The game is played over three rounds and, at the end of each round, players receive money (which equals victory points) for any coin symbols that are shown on tiles in their tableau. Players are also seeking to develop dynasties: tiles of the same colour or bearing the same symbol which link vertically across multiple generations. There are five sets of colours/symbols and, at the end of each round, the player tots up the number of generations for each colour and compares the total with that of the players to his immediate left and right. Players score for every dynastic house with more vertical links than each neighbour. At the end of the game, players also score what are oddly described as ‘bonus’ points for the number of marriages in their family tree.

I Wonder where I’ve seen that mechanic?

Part of the skill of this game is judging what to prioritise and when. The coin icon on tiles pays out at the end of every round, so a tile with coins played in the first round will, in total, be worth three times as much as one laid out during the course of round 3. Dynastic lines that are longer than those of your neighbours score an increasing amount each round: just one point apiece in round 1 but three points each in round 3.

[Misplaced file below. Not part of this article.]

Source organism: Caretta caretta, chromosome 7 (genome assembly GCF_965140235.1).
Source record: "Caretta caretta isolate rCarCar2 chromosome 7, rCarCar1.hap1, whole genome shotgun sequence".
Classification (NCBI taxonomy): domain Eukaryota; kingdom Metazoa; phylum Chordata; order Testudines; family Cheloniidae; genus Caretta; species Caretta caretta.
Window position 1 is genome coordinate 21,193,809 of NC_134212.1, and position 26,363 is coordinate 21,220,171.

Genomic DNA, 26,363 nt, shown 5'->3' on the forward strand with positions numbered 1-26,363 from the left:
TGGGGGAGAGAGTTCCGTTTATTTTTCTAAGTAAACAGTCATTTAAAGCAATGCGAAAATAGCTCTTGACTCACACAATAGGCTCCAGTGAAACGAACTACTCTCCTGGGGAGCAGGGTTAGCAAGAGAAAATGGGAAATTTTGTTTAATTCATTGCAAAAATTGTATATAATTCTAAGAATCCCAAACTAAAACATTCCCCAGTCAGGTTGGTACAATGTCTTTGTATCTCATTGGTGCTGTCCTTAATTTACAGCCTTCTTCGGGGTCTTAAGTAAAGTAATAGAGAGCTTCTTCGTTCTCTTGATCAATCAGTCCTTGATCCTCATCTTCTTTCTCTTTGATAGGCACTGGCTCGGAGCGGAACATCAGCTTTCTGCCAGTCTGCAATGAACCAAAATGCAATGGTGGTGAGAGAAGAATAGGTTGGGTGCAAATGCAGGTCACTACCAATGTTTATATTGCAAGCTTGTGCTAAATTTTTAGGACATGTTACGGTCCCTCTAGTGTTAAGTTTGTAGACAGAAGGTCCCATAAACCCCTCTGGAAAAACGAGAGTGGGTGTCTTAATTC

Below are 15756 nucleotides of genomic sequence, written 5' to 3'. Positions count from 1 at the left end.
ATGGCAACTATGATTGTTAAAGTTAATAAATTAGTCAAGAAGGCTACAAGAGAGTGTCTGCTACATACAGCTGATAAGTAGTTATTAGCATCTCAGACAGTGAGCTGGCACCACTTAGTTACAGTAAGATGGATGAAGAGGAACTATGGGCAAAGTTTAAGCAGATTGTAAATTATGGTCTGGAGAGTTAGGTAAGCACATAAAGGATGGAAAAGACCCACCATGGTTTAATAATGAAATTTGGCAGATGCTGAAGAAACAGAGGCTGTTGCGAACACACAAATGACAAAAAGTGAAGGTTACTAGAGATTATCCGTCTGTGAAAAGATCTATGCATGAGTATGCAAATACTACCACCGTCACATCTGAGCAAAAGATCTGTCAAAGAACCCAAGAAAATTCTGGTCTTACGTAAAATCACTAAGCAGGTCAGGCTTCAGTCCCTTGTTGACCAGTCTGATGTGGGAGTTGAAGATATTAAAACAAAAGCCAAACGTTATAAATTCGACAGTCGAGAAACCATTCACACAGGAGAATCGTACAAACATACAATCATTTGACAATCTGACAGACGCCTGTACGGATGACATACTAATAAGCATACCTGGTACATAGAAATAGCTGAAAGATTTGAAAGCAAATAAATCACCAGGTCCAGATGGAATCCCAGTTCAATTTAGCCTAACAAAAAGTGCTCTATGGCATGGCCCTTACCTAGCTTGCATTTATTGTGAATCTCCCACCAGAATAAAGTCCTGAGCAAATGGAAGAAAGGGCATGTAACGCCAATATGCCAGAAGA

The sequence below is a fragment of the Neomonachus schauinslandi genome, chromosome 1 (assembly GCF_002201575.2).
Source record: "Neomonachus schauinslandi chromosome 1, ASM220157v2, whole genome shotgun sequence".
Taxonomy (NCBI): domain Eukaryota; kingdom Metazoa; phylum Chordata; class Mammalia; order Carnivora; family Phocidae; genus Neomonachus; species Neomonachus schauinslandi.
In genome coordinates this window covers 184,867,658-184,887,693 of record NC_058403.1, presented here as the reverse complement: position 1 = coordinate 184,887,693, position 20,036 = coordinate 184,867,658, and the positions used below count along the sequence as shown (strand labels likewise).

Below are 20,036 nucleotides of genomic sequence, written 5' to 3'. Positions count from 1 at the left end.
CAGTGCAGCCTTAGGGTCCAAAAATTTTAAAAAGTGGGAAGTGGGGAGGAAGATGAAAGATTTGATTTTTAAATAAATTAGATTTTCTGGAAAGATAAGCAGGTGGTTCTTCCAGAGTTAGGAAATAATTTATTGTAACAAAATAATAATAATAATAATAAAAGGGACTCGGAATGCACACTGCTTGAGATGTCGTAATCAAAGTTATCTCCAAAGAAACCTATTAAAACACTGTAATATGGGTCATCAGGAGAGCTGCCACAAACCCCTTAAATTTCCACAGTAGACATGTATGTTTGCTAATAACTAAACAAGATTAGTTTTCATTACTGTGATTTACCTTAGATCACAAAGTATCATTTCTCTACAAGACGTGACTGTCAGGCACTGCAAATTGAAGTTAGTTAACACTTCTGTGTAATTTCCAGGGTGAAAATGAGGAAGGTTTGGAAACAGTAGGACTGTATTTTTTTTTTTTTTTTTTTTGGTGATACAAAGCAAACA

If the ‘compare with your immediate neighbours’ scoring system sounds familiar, it’s because you’ll probably have seen it used in other games – most obviously for scoring military strength in Antoine Bauza’s 7 Wonders, published by Repos. Ancestree is a much simpler game than 7 Wonders, so you might want to consider it as a gateway game to ease players in and introduce them to card drafting and this 7 Wonders mechanic.

Ancestree player

As with the military in 7 Wonders, the system of comparative scoring means that Ancestree requires players to focus not just on their own family tree but also those of the players to their immediate left and their right. The end-game ‘bonus’ for marriages is only one or two points for the first few but once the total has hit four or more, each further marriage is worth 5 points. It can potentially be a winning strategy therefore just to go for and lay out tiles connected by marriage. You’ll have to watch to see if, perhaps, another player is attempting this because that will affect what tiles you choose to pass on in the draft…